How a measly $2 sparked a “whatever it takes” war between big coal and Labor

Another bruising encounter of the coal wars kicks off this week over what the State Government claims is all for the sake of a claimed hike of $2.

Nov 21, 2022, updated Nov 21, 2022
Adani's thermal coal mine has avoided problems with its insurer Marsh.

Adani's thermal coal mine has avoided problems with its insurer Marsh.

If the Government’s claim is correct, a lot is being put at stake for $2.

What’s likely to occur is a two-year brawl, funded by a reported $40 million from the resources industry and in what Queensland Resources Council boss Ian Macfarlane told The Australian would be a “whatever it takes” campaign.

It will be socially and politically divisive and likely to come down to the industry claiming jobs and businesses in the central Queensland coal fields will be sacrificed by Labor’s tax (royalties) grab. The FIFO seats in the outer suburbs and the Gold and Sunshine coasts were also likely to be targeted.

The divide between the south east corner of the state and central Queensland is likely to be exposed again and it could have (and should have) been avoided.

It all stems from the State Government’s royalties hike, which includes an increase to 40 per cent at the top level.

The reason it implemented the hike was to get a piece of the extraordinary prices coal companies were receiving which peaked at an eye-popping $US670.50 a tonne in March this year. But it was also because the Government is desperate for funds to get its staggering level of debt down.

It was meant to raise $1.2 billion over four years but the industry claims it has already achieved that and a lot more because, ironically, they have been making a killing on the global markets.

According to the Government report which used ABS data, in the September quarter Queensland coal exports were $18.4 billion, up 75.3 per cent from the $10.5 billion in exports in September quarter 2021. The continued high prices drove the value of Queensland’s coal exports to a new record 12-month high of $A79.7 billion in the year ended September 2022.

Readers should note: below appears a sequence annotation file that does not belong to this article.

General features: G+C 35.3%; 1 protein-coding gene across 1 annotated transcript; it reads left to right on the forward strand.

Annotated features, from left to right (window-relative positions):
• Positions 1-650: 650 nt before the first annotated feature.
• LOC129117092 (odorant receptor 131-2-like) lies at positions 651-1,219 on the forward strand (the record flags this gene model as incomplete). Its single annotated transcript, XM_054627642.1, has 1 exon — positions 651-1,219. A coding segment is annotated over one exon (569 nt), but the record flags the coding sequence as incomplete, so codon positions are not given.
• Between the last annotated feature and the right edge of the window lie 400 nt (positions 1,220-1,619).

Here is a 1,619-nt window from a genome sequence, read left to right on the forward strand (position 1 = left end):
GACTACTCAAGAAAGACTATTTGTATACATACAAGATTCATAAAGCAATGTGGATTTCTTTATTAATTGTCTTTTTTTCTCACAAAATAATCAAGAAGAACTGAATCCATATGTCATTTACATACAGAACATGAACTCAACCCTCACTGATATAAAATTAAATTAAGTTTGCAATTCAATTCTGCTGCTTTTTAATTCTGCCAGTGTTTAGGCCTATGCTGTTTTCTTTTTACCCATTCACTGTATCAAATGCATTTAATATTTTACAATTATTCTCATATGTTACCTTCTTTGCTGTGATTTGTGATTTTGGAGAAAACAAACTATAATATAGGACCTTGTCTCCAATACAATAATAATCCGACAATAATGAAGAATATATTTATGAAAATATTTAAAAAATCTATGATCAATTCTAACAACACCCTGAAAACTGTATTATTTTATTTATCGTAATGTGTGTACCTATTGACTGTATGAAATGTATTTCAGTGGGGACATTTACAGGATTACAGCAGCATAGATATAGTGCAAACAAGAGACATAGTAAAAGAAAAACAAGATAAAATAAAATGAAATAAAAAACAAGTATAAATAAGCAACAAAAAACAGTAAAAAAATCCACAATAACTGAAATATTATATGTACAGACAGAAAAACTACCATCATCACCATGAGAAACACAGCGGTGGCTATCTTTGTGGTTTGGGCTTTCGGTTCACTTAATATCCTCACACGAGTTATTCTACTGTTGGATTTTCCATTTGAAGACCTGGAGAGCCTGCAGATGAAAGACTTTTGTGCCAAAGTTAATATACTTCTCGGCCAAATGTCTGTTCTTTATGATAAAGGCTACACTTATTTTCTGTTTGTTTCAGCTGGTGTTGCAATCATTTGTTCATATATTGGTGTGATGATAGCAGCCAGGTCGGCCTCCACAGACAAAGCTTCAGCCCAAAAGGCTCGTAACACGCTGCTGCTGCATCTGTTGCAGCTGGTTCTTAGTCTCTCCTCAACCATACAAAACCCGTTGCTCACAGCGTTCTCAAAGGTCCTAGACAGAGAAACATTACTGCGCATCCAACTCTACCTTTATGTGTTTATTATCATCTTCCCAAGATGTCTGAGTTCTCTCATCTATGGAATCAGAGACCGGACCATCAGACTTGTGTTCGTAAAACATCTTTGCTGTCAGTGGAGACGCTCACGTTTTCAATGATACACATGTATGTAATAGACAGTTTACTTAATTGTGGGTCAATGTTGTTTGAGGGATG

In some sections of the industry there is a lot of head scratching about what it has done to be treated like this, which is remarkable considering the brutal wars that have played out in recent years.

But the always fraught relationship between coal and Labor is probably as bad as it’s ever been and now likely to get worse.

The Queensland Resources Council chief executive Ian Macfarlane said the campaign against the royalties will be launched on Wednesday and agrees it all could have been avoided had the industry been able to put its case before the Budget.

But we’ve been here before. The Rudd Government’s failed super profits tax tried the same thing and failed when the industry unleashed a campaign against it, which then led to a pretty dismal series of failed prime ministerships and social division.

The mining industry also took aim at the Greens at a recent state election which led to a fallout in its membership that remains unhealed today to some extent.

In a report released late on Friday ahead of this week’s mining industry lunch, the State Government said that for high-quality hard coking coal, at the expected medium-term price of $US160/t ($A213/t, at an exchange rate of $US 0.75), the new tiers are estimated to add less than $A2 a tonne to the royalties payable by producers.

“This represents only a marginal increase in the average rate per tonne from 10.7 per cent to 11.6 per cent. The application of existing allowable deductions would further reduce the royalty payable.

“Therefore, even at the very high price of $A400/t, the effective royalty rate, including the impact of the new tiers, is only around 22 per cent.’’

Well, the industry is not going to buy that. Macfarlane said he is not sure how the Government has done its maths and claims the royalty hike is far greater than $2, while others in the industry say that production cost of $US150 a tonne means barely any margin before the higher tier rates kick in. And they claim that the higher prices they receive compensates them for long periods of low prices.

Macfarlane said at a thermal coal price of $US250 to $US300, the royalty hike was likely to be about $100.

When the mining industry meets this week, the guest speaker will be Japan’s Ambassador Shingo Yamagami, rather than Premier Annastacia Palaszczuk. That’s a snub and a deliberate one.

Yamagami weighed into the debate earlier this year when he broke convention and attacked the State Government over its royalties hike. He’ll probably do that again.

So, what we are left with is a hugely important industry pitted against a Government that is already hamstrung by a bin-fire of issues.

It has a chance to rectify it, or at least mollify the industry, in the upcoming mid-year economic review. It should take it.





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